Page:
Ovid, Consolatio ad Liviam

LCL 232: 324-325

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Consolatio Ad Liviam

Visa diu felix, “mater” modo dicta “Neronum,” Iam tibi dimidium nominis huius abest; Iam legis in Drusum miserabile, Livia, carmen, Unum qui dicat iam tibi “mater” habes, 5Nec tua te pietas distendit amore duorum, Nec posito fili nomine dicis “uter?” Et quisquam leges audet tibi dicere flendi? Et quisquam lacrimas temperat ore tuas? Ei mihi, quam facile est, quamvis hic contigit omnes, 10Alterius luctu fortia verba loqui: “Scilicet exiguo percussa es fulminis ictu, Fortior ut possis cladibus esse tuis.” Occidit exemplum iuvenis venerabile morum: Maximus ille armis, maximus ille toga. 15Ille modo eripuit latebrosas hostibus Alpes Et titulum belli dux duce fratre tulit: Ille genus Suevos acre indomitosque Sicambros Contudit inque fugam barbara terga dedit, Ignotumque tibi meruit, Romane, triumphum, 20Protulit in terras imperiumque novas. Solvere vota Iovi fatorum ignara tuorum, Mater, et armiferae solvere vota deae Gradivumque patrem donis implere parabas Et quoscumque coli est iusque piumque deos,


A Poem of Consolation

A Poem of Consolation

To Livia Augusta on the Death of Her Son, Drusus Nero

O thou who didst long seem blest, called but of late “the mother of the Neros,” now is the half of that title thine no more; now art thou reading a sad plaint to Drusus’ memory, now hast thou but one to call thee “mother”; neither does thy affection distract thee between love for two, nor hearing the word “son” dost thou ask “which.” And does any dare to tell thee the conditions of mourning? does any check the tears upon thy face? Alas! how easy it is, though this sorrow has touched all, to speak brave words in another’s grief! “Lightly, be sure, has the thunderbolt touched thee, that by thy calamities thou mayst be able to be more stouthearted.”1 A youth is dead, whose life was a pattern that all might reverence; great in arms was he, and great in peace. He wrested of late from the foe their Alpine hiding-places, and won renown, sharing with his brother the captaincy of the war; he crushed the fierce tribe of Suevi and the untamed Sicambri, and turned their barbarous backs to flight, and won for thee, O Roman, a triumph before unknown, and extended thy sway to new lands.2 Ignorant of thy destinies thou wert preparing, O mother, to pay thy vows to Jove, to pay thy vows to the armed goddess, and to heap with gifts our sire Gradivus, and all the gods whom ’tis right and dutiful to worship; thy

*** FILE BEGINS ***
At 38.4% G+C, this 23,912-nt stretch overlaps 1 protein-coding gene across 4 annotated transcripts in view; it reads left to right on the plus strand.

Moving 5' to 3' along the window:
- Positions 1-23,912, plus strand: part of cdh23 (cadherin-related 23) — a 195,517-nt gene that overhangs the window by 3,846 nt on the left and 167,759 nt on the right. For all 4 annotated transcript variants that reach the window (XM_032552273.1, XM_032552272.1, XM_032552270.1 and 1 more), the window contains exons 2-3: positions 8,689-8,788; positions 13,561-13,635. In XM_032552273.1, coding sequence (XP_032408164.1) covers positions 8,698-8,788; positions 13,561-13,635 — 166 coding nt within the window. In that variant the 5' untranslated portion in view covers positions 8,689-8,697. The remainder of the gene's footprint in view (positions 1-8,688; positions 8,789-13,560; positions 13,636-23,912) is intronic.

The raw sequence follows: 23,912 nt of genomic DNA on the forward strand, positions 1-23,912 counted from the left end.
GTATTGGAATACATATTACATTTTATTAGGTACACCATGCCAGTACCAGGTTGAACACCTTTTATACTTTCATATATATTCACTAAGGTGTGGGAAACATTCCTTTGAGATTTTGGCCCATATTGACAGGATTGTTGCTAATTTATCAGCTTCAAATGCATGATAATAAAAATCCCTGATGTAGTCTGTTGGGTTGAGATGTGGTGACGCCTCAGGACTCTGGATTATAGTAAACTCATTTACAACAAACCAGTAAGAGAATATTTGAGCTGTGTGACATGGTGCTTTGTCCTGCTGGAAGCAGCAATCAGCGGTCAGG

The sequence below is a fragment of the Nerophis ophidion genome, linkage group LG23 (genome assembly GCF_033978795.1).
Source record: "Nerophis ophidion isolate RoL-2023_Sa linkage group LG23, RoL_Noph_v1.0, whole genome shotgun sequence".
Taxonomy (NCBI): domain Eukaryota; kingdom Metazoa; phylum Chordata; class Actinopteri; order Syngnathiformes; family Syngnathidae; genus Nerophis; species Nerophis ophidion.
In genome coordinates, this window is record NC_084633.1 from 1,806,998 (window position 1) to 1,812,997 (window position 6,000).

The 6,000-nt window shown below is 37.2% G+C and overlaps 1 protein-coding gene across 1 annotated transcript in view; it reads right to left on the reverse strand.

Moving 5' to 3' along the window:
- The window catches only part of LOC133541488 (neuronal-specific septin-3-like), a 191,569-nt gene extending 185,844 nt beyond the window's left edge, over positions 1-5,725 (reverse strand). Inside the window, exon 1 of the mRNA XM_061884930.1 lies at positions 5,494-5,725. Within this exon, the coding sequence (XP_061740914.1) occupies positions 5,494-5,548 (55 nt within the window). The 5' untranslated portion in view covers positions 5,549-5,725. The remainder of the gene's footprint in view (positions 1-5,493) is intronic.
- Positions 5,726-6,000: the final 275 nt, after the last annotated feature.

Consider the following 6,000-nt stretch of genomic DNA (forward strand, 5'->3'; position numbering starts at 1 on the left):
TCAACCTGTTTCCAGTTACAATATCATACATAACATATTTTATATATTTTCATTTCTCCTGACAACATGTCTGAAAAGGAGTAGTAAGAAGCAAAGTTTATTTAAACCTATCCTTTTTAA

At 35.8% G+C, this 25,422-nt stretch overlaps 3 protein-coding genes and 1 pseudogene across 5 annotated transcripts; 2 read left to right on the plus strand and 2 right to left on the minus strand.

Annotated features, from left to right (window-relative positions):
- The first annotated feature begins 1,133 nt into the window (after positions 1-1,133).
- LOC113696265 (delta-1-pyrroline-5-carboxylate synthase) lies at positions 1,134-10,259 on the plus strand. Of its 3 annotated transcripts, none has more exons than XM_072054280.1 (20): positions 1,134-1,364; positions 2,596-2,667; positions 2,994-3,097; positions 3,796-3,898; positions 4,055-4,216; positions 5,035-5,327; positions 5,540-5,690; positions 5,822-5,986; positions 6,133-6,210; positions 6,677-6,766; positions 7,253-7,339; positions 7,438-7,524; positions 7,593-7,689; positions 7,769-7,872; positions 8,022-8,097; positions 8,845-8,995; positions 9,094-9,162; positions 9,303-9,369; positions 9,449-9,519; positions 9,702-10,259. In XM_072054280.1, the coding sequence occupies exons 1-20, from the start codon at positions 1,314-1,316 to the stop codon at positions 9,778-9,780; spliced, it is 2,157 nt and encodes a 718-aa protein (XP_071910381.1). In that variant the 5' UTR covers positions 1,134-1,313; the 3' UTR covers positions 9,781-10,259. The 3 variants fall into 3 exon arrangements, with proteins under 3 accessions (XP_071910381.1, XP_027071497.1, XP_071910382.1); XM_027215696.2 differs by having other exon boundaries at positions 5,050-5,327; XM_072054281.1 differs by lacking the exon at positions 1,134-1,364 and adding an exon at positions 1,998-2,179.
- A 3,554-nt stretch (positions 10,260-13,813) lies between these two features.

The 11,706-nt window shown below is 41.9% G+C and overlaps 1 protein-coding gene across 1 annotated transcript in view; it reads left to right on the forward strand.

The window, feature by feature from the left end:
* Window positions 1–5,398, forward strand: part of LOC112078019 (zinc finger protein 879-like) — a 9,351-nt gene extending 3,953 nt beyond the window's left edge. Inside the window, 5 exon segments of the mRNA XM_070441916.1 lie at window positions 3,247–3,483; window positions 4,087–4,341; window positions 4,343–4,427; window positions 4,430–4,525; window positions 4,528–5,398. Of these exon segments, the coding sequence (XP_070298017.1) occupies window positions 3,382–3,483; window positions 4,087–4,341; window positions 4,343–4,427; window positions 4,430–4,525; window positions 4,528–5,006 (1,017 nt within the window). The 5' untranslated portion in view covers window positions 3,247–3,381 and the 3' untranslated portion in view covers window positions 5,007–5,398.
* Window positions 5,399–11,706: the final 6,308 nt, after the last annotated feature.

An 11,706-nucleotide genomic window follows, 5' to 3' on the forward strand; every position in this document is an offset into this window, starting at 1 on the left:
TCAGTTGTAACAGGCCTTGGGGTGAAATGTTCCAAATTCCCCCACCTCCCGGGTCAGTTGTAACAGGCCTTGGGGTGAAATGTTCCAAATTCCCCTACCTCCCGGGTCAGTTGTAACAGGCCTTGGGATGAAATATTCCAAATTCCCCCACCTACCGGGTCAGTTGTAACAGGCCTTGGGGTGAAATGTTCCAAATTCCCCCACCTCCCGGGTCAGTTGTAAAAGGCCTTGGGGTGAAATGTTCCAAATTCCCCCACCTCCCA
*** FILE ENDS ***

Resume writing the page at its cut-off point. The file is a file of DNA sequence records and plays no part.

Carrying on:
DOI: 10.4159/DLCL.ovid-poem_consolation.1929